Tsukumogami literally means the Kami (god) of tools. Tsukumogami is a Yokai of old and broken objects that, in order to be noticed again by the owner, become alive and noisy.
The story of Tsukumogami is the main inspiration for this collection. The concept of the collection is to give a soul and usage back to these undesirable objects and textiles, all collected in recycle shops and flea markets around Tokyo and Kanagawa. Therefore, it reevaluates the object by integrating them into garments and accessory pieces.
The rescued objects are made using forgotten or underestimated traditional techniques. The collection of objects was mainly focused on basketry. Basketry pieces are in between everyday life objects, accessories (bag, jewelry), and textile (woven).
In order to integrate these objects in garments, and create a visual cohesion, they are assembled together using tailoring and fine couture techniques, as well as fishing supply inspired techniques such as basketry, knotting, or wetsuit making. For example, some pieces are made of basketry weaving technique using textile, or with lines following the body structures like scuba diving equipment.
The global aesthetic of Yokai (Otobō namazu, Dodomeki, Futakuchi onna, Shīsā, Bakezōri, Chōchinobake…) has inspired shapes like eyes, tongues, or curves. The aspect of sexuality and fluidity, also inherent in Yokai, is integrated in the collection.
Additionally, the pieces are designed functional, modular, and transformable, thanks to sports-wear elements. Each detail allows the garment or accessory to be transformed.
Thus creating a fluid and dynamic silhouette, blending in the tumultuous ocean full of Yokai protecting the Shonan bay.
The Shonan Bay
My first encounter with Japanese culture as a child was through the amazingly poetic animations of Miyazaki Hayao. Landscapes, textures, colors, weather… Everything seemed so different that each movie was a journey to this country, so unreachable for me at the time. The most fascinating stories were probably the ones featuring the Japanese ocean and its characters. As I grew up, I tried to find the beauty of the rocks and sea creatures depicted, making the Normandy coast my favorite landscape in France. I imagined how dragons or magic fish could fight to preserve their earthsea.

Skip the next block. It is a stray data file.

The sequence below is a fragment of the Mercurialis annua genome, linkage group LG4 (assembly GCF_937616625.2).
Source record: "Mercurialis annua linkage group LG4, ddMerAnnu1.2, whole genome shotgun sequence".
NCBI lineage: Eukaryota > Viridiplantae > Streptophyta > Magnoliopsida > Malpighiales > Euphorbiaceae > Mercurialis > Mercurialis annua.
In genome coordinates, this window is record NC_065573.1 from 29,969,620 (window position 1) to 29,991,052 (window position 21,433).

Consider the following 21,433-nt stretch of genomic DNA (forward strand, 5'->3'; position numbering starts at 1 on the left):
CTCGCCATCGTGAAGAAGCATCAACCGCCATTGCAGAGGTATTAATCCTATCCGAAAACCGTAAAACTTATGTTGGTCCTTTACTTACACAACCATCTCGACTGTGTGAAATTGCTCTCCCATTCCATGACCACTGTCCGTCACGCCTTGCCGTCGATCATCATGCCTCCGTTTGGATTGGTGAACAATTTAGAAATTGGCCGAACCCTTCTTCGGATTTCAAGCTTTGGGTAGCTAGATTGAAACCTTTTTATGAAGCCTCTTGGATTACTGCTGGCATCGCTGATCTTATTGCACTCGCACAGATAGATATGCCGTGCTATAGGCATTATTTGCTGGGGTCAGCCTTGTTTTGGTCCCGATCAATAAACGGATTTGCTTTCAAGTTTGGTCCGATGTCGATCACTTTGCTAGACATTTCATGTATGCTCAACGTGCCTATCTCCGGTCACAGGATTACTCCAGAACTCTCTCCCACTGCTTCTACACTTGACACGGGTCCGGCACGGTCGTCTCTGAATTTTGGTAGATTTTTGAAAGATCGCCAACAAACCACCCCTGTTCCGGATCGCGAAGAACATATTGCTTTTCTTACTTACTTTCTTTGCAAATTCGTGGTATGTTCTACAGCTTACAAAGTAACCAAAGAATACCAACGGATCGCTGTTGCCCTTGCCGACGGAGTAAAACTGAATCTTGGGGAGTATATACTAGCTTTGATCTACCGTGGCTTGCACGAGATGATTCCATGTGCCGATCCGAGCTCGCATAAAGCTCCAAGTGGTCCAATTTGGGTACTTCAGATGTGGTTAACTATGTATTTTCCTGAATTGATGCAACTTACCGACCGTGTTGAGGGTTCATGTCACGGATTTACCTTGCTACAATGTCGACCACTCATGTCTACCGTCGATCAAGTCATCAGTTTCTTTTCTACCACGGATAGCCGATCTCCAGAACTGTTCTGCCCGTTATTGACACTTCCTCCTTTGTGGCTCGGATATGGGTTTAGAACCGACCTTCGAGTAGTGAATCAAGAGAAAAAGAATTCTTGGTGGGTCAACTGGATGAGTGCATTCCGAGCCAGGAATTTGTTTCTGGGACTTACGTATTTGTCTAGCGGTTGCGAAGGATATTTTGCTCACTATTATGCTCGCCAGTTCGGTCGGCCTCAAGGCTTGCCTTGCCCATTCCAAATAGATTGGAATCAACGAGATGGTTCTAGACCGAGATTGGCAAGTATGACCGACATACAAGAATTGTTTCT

When I finally got the chance to study in Japan, years later, one of my first trips from Tokyo was at the Shonan bay. When I arrived at Yogashima and surveyed the coast, everything around me clicked; colors, textures, peoples, I felt immersed in the fantastic world of Yokai. This magical feeling was reinforced when I started surfing on Shonan waves, surrounded by tens of flying fishes, lit by sunrise.
Therefore, I had the desire to create to express this beauty of nature and the need of its protection. Japanese monsters express a duality between a horrific character and a protector of nature. They transform and adapt through centuries, educating many childrens and young adults to preserve their lands and oceans. I first focused my research on the Yokai living in Kanagawa. Kawa tengu (川天狗), Maikubi (舞首), Otobō namazu (音坊鯰), Tengubi (天狗火), Miura Kaidan (三浦怪談), a great number of them are water creatures. Each of their stories, and the way they are represented, inspired me to research more on Japanese Yokai and folk stories in general. It also pushed me to learn traditional oceans related techniques, such as basketry or knot techniques for fishnet making. Finally, the highly technical cuts and materials of surfing and diving wetsuit, studied in different second hand stores across Kanagawa, opened the possibility for me of artistic sportswear garments.
Thanks to this experience of Japanese seaside nature, folk stories, crafts, and sportswear, I would like to introduce you to the Tsukumogami collection, greatly inspired by the Shonan bay and spirit.
|Photographs in Hayama
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